Our first blog in the series outlined basic differences between the Lenormand and 78-card Tarot decks. Our second went deeper into the history of the deck, as well as the Grand Tableau spread. In this, the last in our series, Marcia McCord digs deeper into Petit Lenormand card interpretation, directional interpretations, and Marcia’s work developing Tarot and Petit Lenormand decks.
Marcia: Another thing that’s different between Lenormand and Tarot decks is that with Tarot, we say every card has a good side and a bad side. Lenormand has good cards and bad cards. The Coffin is not a good card, or at least it’s not good for somebody. So if there’s been a hair you’ve wanted plucked for a long time, Coffin energy would probably be appropriate. But it’s absolutely a stop ending to things. The Mice card means diminishment. It’s the kind of thing where you pick up a bag of grain and realize that not only have the mice eaten most of it, but just about everything you’ve picked up has fallen on the floor, too. So it’s a card of unhappy surprises, diminishment of resources. Well, it could also be a diminishment of debt. So in a way it still has that diminishment.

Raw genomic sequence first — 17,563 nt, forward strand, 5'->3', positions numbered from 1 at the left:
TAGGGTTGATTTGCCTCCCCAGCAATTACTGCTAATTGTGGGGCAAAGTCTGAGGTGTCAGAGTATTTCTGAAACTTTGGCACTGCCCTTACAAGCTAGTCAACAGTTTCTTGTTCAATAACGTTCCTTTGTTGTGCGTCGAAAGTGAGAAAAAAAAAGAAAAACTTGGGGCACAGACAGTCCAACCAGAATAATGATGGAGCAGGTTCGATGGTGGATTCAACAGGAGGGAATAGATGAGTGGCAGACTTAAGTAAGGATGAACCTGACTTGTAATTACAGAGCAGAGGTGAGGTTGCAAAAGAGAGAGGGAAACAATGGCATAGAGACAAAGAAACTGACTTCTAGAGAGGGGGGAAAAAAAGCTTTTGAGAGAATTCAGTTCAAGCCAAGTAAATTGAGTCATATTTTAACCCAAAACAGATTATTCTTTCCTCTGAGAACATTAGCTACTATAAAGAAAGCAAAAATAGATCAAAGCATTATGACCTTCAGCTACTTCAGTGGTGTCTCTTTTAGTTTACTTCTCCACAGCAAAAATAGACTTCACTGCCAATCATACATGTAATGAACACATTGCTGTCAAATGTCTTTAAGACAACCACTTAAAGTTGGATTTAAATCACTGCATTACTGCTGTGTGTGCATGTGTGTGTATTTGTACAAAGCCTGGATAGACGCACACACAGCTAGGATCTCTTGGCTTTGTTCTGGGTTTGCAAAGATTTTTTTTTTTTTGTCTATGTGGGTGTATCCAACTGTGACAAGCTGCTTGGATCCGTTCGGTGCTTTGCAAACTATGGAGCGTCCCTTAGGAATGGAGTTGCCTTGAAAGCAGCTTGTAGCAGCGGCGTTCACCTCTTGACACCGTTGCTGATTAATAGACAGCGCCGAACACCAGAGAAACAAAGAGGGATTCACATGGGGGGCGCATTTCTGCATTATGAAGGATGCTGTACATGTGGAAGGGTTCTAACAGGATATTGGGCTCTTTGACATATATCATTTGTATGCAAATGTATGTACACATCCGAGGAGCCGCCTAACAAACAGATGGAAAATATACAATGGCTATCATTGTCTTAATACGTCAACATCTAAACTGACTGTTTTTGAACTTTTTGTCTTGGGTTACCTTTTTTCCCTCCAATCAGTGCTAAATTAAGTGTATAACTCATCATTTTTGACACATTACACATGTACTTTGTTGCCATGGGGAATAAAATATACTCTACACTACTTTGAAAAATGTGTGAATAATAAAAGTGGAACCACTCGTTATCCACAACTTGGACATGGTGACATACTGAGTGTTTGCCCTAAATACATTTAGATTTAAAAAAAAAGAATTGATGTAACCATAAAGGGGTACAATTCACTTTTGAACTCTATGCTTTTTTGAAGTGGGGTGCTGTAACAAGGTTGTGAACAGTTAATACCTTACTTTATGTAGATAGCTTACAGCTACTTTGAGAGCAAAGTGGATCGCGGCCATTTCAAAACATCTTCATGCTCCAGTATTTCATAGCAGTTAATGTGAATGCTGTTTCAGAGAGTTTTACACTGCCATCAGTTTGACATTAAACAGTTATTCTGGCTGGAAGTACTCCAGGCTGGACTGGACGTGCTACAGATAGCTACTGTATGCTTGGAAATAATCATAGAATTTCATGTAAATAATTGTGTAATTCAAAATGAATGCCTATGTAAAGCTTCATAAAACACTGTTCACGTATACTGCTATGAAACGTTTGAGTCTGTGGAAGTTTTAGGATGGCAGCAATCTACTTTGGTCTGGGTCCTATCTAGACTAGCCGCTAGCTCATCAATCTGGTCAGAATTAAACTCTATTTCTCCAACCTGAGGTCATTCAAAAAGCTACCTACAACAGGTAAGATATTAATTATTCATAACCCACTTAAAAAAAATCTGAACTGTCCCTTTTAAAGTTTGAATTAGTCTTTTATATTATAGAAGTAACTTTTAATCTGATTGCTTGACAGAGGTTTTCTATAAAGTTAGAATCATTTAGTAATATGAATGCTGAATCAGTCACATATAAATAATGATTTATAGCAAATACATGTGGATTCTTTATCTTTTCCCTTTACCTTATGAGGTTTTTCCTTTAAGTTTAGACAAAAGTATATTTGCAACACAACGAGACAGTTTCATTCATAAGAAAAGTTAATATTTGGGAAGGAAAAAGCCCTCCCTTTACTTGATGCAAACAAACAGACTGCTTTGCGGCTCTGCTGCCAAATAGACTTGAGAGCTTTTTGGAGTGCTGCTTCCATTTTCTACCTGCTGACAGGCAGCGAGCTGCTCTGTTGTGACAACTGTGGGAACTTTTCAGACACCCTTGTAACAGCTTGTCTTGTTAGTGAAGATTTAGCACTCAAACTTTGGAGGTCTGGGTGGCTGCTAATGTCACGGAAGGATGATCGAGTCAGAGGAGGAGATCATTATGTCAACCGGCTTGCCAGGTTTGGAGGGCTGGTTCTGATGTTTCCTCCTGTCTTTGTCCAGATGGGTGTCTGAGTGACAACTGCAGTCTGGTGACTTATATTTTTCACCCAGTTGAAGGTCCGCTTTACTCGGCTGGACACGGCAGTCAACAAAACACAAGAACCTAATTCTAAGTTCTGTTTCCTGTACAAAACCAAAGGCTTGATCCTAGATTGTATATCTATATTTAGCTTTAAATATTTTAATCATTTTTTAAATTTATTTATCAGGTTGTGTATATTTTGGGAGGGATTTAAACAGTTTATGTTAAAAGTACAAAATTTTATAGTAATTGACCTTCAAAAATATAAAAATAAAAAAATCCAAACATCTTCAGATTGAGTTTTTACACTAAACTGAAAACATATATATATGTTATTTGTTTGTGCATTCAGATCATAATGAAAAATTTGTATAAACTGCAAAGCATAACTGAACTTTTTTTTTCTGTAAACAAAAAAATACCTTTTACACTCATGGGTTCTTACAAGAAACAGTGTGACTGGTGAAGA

PYN: So if you’re trying to lose weight, could the Mice be a good card?
Marcia: Yes! You get your Tree with the Mice and say, “you’re slimming!” You go from Bear to Fox! Yes! If the Rider’s involved, you probably need exercise.
PYN: I’m starting to love these cards.
Marcia: Me too! But you see what I mean about everything being on the surface. Another thing, as a designer of cards or a picker of images to create decks of cards, is that the images on the Lenormand are actually quite stark. The starker the better. You don’t want any distracting other imagery other than the Sun on your Sun card.
PYN: So you do not want to be looking at the scroll in the High Priestess’s hand and wondering what it means?
Marcia: You do not. It’s so the opposite of Tarot. You’re not looking for: “That one ray in the sun is crooked and that must mean…” No. The Sun is the Sun. It’s out loud and proud. It shines, it’s good, it’s out there in the day time. If you thought it was a secret, it ain’t. And it’s just that kind of thing. And so the decks that I do, which of course are croppings and snapshots of past imagery, very often are kind of polluted with extra imagery in them. So my first deck, which is still very popular with people, I really feel that my second deck to me was an improvement on that Lenormand tradition because I grew in my understanding of how to hone in on that one symbol that must show up.